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Fishing and forestry drive diesel demand

Fishing and forestry drive diesel demand

18 October 2016

Diesel use in the primary sector has increased in the last five years, and now accounts for over half of the sector’s energy use, Statistics New Zealand said today. The fishing and forestry industries were the main drivers of the increase.

In the year ended March 2016, New Zealand’s primary industries used about 630 million litres of diesel – enough fuel for a typical light vehicle to drive around Earth's circumference 193,000 times.

“Increases in diesel use in the primary industries reflect higher levels of production, with economic activity in the agriculture, forestry, and fishing industries rising 34 percent from 2011 to 2016,” business performance senior manager Jason Attewell said. “More than half of primary sector diesel use is in offroad vehicles and mobile machinery, such as bulldozers and tractors.”

Overall, the primary industries sector is using 26 percent more diesel than five years ago. This sector includes farming, fishing, forestry, and mining, but excludes dairy and meat processing.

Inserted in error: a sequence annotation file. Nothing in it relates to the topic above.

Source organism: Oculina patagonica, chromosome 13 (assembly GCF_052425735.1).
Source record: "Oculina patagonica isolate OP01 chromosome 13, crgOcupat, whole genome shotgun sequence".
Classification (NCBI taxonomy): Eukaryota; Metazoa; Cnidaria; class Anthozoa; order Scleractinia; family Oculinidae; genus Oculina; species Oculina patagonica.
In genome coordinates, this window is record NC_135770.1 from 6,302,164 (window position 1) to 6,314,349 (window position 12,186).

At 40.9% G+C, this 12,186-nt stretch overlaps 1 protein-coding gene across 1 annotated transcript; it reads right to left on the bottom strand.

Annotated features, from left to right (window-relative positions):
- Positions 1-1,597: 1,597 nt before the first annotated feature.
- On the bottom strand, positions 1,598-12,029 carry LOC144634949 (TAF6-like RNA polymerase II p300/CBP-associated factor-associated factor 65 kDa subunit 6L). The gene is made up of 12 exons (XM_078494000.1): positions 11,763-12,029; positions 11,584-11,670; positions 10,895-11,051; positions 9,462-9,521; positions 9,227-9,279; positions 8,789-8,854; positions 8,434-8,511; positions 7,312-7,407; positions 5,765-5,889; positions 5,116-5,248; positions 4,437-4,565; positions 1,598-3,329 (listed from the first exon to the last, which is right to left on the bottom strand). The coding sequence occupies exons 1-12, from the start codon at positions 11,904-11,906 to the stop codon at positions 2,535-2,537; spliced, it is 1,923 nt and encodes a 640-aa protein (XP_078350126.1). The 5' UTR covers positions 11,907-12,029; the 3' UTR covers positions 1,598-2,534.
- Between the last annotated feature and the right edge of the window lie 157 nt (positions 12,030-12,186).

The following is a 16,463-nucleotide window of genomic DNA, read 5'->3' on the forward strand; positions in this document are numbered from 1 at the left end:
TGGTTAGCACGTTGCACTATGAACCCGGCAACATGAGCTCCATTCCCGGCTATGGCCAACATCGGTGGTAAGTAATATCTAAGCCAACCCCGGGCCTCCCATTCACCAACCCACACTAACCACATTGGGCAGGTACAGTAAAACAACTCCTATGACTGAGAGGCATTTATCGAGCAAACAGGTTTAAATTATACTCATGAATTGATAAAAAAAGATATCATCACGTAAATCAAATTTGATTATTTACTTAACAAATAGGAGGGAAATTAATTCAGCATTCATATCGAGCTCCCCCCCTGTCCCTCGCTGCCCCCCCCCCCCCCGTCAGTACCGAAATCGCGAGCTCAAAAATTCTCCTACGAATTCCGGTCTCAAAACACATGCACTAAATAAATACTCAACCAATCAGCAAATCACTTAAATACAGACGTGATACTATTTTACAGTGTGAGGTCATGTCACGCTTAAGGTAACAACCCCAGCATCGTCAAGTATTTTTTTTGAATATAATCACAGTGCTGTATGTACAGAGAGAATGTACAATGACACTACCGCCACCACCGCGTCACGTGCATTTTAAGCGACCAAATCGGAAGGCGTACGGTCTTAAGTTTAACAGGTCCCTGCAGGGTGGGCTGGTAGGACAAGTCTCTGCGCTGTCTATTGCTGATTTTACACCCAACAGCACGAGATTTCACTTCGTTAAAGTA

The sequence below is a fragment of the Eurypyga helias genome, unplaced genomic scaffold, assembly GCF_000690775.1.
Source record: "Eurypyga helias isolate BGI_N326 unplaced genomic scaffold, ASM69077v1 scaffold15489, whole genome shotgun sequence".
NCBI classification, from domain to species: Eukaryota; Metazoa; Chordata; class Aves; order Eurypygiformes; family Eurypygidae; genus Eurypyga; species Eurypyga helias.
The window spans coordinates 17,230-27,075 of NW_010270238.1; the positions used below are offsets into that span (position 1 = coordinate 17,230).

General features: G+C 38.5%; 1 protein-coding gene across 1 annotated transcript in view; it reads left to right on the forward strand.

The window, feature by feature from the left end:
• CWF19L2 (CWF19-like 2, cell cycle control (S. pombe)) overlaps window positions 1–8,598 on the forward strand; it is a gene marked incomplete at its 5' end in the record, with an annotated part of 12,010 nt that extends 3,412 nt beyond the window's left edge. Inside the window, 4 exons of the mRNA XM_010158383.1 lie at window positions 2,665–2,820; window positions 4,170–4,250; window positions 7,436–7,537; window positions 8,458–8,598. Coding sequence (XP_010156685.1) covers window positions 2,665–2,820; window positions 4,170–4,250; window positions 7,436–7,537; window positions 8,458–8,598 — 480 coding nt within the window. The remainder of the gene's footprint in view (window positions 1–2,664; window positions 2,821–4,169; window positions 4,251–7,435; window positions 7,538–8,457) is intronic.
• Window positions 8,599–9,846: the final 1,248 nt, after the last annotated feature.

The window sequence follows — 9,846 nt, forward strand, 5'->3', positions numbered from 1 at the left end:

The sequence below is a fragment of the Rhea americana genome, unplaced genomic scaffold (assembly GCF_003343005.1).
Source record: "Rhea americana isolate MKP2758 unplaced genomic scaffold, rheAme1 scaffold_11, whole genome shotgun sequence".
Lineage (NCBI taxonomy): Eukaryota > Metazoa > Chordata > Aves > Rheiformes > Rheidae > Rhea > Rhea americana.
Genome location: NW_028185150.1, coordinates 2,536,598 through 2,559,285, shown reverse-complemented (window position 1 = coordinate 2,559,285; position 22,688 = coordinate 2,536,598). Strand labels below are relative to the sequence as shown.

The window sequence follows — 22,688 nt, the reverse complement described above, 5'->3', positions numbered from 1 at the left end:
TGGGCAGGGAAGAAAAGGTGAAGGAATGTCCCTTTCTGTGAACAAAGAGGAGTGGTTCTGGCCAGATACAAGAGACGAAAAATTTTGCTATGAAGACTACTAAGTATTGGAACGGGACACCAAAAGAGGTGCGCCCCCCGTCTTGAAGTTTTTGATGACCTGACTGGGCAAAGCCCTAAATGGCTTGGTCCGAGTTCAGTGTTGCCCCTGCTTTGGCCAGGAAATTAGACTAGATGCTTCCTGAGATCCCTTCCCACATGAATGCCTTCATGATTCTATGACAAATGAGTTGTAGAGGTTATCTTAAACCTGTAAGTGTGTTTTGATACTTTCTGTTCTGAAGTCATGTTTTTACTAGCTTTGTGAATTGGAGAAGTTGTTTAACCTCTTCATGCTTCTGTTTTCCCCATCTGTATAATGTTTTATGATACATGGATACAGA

The main drivers of the increase in diesel use were the fishing industry (up 76 percent from 2011), which uses diesel for marine vessel fuel, and forestry (up 42 percent from 2011), which uses diesel mainly for off-road vehicles used in log production.

Diesel use in the forestry and fishing industries reflects increased production, with steady rises in roundwood log exports and volumes of fish caught since 2011.

Over the same period, energy use was up sharply in the agriculture industry, as irrigation increased.

The primary industries used 37 percent more electricity in 2016 than in 2011. The rise was driven largely by the agriculture industry, which accounted for 73 percent of the total electricity used.

“A 19 percent increase in irrigated land in Canterbury over the last five years reflects the expansion of dairy farming into drier areas,” Mr Attewell said. “Irrigation needs electricity as well as water, and this seems to be what’s behind the large jump in electricity use.”

Energy use figures are derived from the annual New Zealand Energy Use Survey. This year the survey focused on energy use by the primary sector.

For more information about these statistics:

• Visit New Zealand Energy Use: 2016

ends


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